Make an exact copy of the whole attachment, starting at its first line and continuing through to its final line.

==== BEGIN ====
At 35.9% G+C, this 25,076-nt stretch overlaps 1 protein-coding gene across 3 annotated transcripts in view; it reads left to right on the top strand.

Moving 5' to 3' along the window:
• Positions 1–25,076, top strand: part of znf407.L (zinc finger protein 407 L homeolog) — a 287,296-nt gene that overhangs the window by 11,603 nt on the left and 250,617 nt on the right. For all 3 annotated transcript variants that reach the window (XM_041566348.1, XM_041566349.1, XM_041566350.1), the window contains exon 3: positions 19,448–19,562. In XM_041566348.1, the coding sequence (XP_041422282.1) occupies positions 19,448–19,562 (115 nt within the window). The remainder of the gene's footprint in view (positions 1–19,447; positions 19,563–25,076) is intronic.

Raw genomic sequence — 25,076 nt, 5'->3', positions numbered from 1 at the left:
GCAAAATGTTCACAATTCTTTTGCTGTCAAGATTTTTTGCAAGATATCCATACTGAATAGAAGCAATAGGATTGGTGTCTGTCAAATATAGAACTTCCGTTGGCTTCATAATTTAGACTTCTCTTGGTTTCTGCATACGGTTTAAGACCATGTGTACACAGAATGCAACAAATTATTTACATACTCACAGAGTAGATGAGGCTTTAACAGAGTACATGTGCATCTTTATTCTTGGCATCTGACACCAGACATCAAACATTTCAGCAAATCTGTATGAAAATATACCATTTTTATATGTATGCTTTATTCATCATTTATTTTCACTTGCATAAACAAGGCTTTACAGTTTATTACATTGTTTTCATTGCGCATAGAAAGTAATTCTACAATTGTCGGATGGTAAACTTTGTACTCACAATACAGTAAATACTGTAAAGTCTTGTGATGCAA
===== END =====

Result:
At 35.9% G+C, this 25,076-nt stretch overlaps 1 protein-coding gene across 3 annotated transcripts in view; it reads left to right on the top strand.

Moving 5' to 3' along the window:
• Positions 1–25,076, top strand: part of znf407.L (zinc finger protein 407 L homeolog) — a 287,296-nt gene that overhangs the window by 11,603 nt on the left and 250,617 nt on the right. For all 3 annotated transcript variants that reach the window (XM_041566348.1, XM_041566349.1, XM_041566350.1), the window contains exon 3: positions 19,448–19,562. In XM_041566348.1, the coding sequence (XP_041422282.1) occupies positions 19,448–19,562 (115 nt within the window). The remainder of the gene's footprint in view (positions 1–19,447; positions 19,563–25,076) is intronic.

Raw genomic sequence — 25,076 nt, 5'->3', positions numbered from 1 at the left:
GCAAAATGTTCACAATTCTTTTGCTGTCAAGATTTTTTGCAAGATATCCATACTGAATAGAAGCAATAGGATTGGTGTCTGTCAAATATAGAACTTCCGTTGGCTTCATAATTTAGACTTCTCTTGGTTTCTGCATACGGTTTAAGACCATGTGTACACAGAATGCAACAAATTATTTACATACTCACAGAGTAGATGAGGCTTTAACAGAGTACATGTGCATCTTTATTCTTGGCATCTGACACCAGACATCAAACATTTCAGCAAATCTGTATGAAAATATACCATTTTTATATGTATGCTTTATTCATCATTTATTTTCACTTGCATAAACAAGGCTTTACAGTTTATTACATTGTTTTCATTGCGCATAGAAAGTAATTCTACAATTGTCGGATGGTAAACTTTGTACTCACAATACAGTAAATACTGTAAAGTCTTGTGATGCAA